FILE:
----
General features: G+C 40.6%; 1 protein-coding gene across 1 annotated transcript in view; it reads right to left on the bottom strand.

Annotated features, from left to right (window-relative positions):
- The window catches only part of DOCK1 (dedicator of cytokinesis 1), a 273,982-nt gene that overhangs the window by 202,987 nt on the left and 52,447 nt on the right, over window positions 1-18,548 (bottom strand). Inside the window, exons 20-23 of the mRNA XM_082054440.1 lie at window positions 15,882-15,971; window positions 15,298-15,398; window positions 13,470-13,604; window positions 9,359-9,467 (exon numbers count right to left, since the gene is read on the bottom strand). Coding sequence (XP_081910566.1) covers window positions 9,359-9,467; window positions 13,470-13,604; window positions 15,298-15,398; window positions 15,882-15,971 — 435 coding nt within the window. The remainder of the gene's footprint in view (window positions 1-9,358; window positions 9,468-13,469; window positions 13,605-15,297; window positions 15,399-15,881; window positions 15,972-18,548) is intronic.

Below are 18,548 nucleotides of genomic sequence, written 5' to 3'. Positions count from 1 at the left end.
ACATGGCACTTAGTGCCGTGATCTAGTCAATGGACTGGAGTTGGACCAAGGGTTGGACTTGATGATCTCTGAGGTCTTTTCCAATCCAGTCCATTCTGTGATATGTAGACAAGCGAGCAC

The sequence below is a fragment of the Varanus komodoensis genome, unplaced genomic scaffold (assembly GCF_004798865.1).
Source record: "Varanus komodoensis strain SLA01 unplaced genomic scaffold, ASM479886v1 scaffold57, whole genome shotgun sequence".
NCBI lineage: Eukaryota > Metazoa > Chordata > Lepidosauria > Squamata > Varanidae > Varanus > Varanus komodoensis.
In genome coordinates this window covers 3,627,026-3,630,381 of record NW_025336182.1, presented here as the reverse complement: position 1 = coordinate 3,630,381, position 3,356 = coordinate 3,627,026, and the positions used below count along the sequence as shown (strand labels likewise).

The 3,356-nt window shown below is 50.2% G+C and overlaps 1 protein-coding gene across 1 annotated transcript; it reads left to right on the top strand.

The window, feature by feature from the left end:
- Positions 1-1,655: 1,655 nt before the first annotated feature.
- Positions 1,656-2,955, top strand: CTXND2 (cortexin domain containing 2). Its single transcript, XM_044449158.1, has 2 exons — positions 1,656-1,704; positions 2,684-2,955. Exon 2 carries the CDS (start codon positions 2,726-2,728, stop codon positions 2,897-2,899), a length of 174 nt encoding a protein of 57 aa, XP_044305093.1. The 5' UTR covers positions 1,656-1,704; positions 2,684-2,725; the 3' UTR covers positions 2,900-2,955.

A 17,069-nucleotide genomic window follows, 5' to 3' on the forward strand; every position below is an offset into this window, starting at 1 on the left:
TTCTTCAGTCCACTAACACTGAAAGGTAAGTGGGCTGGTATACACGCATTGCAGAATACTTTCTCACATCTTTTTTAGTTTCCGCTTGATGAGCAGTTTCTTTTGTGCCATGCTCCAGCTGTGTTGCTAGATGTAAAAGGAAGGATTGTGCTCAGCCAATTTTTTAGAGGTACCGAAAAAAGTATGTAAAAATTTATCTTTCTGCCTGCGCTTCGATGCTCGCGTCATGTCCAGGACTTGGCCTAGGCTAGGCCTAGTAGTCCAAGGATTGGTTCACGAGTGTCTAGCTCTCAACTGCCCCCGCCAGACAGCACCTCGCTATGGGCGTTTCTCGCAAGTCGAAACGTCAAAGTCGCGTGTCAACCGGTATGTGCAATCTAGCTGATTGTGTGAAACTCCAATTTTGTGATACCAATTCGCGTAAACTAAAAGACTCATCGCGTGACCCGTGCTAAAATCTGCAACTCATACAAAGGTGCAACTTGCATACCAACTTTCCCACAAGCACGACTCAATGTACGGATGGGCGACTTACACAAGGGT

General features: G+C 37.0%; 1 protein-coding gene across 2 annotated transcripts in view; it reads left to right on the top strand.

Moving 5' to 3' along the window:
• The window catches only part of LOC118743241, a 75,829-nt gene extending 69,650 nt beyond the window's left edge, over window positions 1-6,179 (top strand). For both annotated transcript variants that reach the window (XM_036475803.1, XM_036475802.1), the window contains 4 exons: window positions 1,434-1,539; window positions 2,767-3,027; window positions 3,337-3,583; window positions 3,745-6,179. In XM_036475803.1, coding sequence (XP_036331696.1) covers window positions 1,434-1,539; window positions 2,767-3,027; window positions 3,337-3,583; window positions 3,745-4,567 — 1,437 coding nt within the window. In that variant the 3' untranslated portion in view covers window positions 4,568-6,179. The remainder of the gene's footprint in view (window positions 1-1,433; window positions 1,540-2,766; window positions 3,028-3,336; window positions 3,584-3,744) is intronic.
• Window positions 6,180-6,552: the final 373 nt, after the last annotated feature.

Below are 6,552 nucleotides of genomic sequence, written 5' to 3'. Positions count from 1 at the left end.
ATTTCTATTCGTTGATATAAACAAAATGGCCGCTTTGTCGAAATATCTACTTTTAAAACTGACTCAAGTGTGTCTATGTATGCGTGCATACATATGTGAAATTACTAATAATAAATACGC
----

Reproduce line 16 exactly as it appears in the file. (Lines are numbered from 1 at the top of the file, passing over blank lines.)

General features: G+C 37.0%; 1 protein-coding gene across 2 annotated transcripts in view; it reads left to right on the top strand.